What You Need To Travel As A Couple
As of today, Shelby and I have been traveling together for 3 months and 4 days. While we’d traveled a decent amount before this, both together and separately, this is the longest either of us have ever traveled. And since a majority of our relationship has been long distance, this is by far the most amount of time we’ve continuously spent together in such close proximity. But even if you aren’t accustomed to a long distance arrangement, or you’ve been with someone for 5, 10 or 50 years, there are a number of things that extended travel with a partner, even if it’s just with a friend, will require.
Aside from the obvious packing skills, the portable chargers, the overstuffed backpacks, the camera gear and the constantly referenced abilities to compromise or go with the flow, theres 1 thing in particular that jumps out at me as to why the past 3 months have worked (and occasionally not worked) so well.
P a t i e n c e.
That’s right, patience. Not the latest travel hack or the sleek, new gadgets and gizmos. It’s that little virtue your grandmother probably told you about when you were 4 years old and couldn’t wait for the cookies to finish baking (or in my case, her special meatballs and red sauce). Sure, the devices are pretty useful and can make traveling a lot simpler and much more enjoyable, but at some point they won’t work quite how you expect them to. Having patience in those moments can save you a lot of headaches. This is even true if you’re just in a relationship, or just traveling alone. But if you’re like me and you’re traveling with someone else for 4 or 5 months, it’s practically impossible to do without patience. Let me show you what I mean.
As you’re well aware by now, Shelby and I take and post a lot of travel photos. Being the photographer and videographer in the relationship, I’m typically the one behind the camera. This could mean taking pictures or shooting video, but it also means framing shots that I’ll be in front of the lens for. That’s where Shelby comes in. She’ll be the first one to tell you that she’s not a photographer, but she still ends up taking a lot of awesome photos and video for us.
So how does she do this without having much training with a camera? Patience. Not only on her end, but also from myself. When I have a specific image in my head that I’m a part of, it often involves taking a few test shots and showing Shelby how to reproduce a similar one with all the right lighting and other settings that go into it. For someone that isn’t as interested in cameras as I am, this can become a fairly underwhelming process. For someone that is as comfortable with a camera as I am, I can feel like a broken record at times. But what I’ve noticed is that when Shelby’s patient enough to listen to the instructions I’m giving and I’m patient enough to effectively communicate all of the steps that are necessary, the entire process is much smoother and we end up having fun with it.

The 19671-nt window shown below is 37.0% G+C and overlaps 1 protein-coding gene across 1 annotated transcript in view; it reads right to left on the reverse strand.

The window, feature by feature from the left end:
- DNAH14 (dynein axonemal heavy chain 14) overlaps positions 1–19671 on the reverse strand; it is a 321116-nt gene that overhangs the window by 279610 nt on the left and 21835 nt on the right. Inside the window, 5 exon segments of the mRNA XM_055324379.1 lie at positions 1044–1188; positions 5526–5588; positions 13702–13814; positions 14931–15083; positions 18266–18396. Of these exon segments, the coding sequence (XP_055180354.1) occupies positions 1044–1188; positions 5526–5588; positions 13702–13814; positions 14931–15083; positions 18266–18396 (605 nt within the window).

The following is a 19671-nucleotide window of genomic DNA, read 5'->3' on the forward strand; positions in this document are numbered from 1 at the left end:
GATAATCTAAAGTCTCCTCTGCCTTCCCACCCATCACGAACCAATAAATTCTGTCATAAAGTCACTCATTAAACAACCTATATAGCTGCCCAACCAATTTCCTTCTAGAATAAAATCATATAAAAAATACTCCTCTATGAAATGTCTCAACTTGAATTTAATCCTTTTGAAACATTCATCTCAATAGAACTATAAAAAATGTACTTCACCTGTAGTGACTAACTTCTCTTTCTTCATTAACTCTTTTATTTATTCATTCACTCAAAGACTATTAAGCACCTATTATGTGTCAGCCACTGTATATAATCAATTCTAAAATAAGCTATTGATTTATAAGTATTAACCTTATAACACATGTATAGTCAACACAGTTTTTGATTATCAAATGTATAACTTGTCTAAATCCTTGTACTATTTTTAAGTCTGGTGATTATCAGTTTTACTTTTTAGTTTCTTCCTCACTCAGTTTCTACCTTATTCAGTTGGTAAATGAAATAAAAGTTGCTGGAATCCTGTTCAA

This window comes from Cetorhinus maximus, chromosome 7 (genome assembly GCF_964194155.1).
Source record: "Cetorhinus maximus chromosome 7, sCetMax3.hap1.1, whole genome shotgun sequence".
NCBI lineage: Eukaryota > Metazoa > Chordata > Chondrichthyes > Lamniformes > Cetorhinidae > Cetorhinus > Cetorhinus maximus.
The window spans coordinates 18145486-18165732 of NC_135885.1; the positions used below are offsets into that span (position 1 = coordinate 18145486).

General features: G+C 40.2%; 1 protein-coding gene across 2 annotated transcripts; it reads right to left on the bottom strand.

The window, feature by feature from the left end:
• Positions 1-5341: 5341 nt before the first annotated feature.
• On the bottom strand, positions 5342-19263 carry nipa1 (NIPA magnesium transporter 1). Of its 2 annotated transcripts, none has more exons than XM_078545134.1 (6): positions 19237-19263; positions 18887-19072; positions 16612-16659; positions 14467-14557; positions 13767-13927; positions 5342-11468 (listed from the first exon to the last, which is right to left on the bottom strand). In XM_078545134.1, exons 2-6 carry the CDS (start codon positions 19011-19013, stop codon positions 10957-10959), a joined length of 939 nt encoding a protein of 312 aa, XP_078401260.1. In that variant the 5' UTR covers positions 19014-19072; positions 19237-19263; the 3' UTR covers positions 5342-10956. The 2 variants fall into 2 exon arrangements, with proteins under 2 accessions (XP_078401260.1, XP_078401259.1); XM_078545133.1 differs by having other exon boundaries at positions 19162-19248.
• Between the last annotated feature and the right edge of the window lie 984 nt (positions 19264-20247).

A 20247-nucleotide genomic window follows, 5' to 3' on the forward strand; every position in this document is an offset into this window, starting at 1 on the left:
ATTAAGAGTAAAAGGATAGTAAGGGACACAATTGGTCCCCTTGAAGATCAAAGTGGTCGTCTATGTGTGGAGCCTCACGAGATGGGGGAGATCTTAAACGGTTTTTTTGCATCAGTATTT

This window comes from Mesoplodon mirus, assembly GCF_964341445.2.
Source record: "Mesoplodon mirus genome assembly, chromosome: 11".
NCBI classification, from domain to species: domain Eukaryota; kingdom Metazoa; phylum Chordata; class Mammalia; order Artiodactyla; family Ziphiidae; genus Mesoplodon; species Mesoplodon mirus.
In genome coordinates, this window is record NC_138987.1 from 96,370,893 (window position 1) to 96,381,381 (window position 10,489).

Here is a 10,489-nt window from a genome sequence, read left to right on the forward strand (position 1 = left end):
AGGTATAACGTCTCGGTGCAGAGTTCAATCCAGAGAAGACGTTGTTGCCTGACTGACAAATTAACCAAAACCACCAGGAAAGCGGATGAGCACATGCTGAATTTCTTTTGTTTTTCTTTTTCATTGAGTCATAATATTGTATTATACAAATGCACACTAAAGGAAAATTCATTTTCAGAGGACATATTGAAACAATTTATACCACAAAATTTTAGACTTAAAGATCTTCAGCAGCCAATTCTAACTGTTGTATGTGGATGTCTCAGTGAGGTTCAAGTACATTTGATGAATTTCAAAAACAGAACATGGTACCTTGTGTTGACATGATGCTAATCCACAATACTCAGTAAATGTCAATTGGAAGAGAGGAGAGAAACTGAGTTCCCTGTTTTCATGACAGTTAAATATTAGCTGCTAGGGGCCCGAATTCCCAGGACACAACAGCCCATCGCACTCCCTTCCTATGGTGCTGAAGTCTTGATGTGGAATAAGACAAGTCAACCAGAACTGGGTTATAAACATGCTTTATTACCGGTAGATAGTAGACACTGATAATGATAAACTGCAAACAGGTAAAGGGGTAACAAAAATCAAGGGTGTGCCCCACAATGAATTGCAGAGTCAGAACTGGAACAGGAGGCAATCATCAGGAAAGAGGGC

Need another example? Maybe one that applies to the people that don’t really care about pictures and just want to travel and enjoy the world with their significant others? Don’t worry they definitely need patience too.
Yesterday morning Shelby and I went to a cafe in Ubud called Mudra (quickly becoming a new favorite; we’ll have another post about it soon enough). The plan was to have a banging breakfast and finish up some work while I learned how to make a cinemagraph. Wasn’t supposed to take more than an hour or so and then we were going to enjoy the nice weather before working out with a friend in the afternoon. Fast forward 6 hours later and we’d eaten 2 meals there and Shelby had finished a blog post and listened to a podcast while I’d stumbled through a slew of software errors and tutorials so that I could produce 1 measly cinemagraph.
If Shelby had been upset or annoyed with me for taking so long on such a beautiful day, I would have had absolutely no excuse. But she wasn’t. She was actually quite the opposite. Even when she’d run out of things to do at the table, Shelby was still patient with me because she knew that learning this skill was important to me.
The result? On top of finally learning how to make cinemagraphs well enough that I was able to make another one in less than 10 minutes this morning, we ended up eating one of the best curries either of us have ever tried. If Shelby hadn’t have been patient with me while I was being patient with the learning process, we wouldn’t have stuck around for lunch and we probably wouldn’t have ever tried the curry that we enjoyed so much.
So that’s really it. That’s our big secret. Just be patient with whoever you’re traveling with and whatever situations are presented to you. I know it’s not always our first instinct, and it’s easy enough to slip up at times, but the more you can practice being patient while you’re traveling with someone else, the more you can both focus on enjoying all of the amazing things you get to experience together, instead of pulling each others hair out.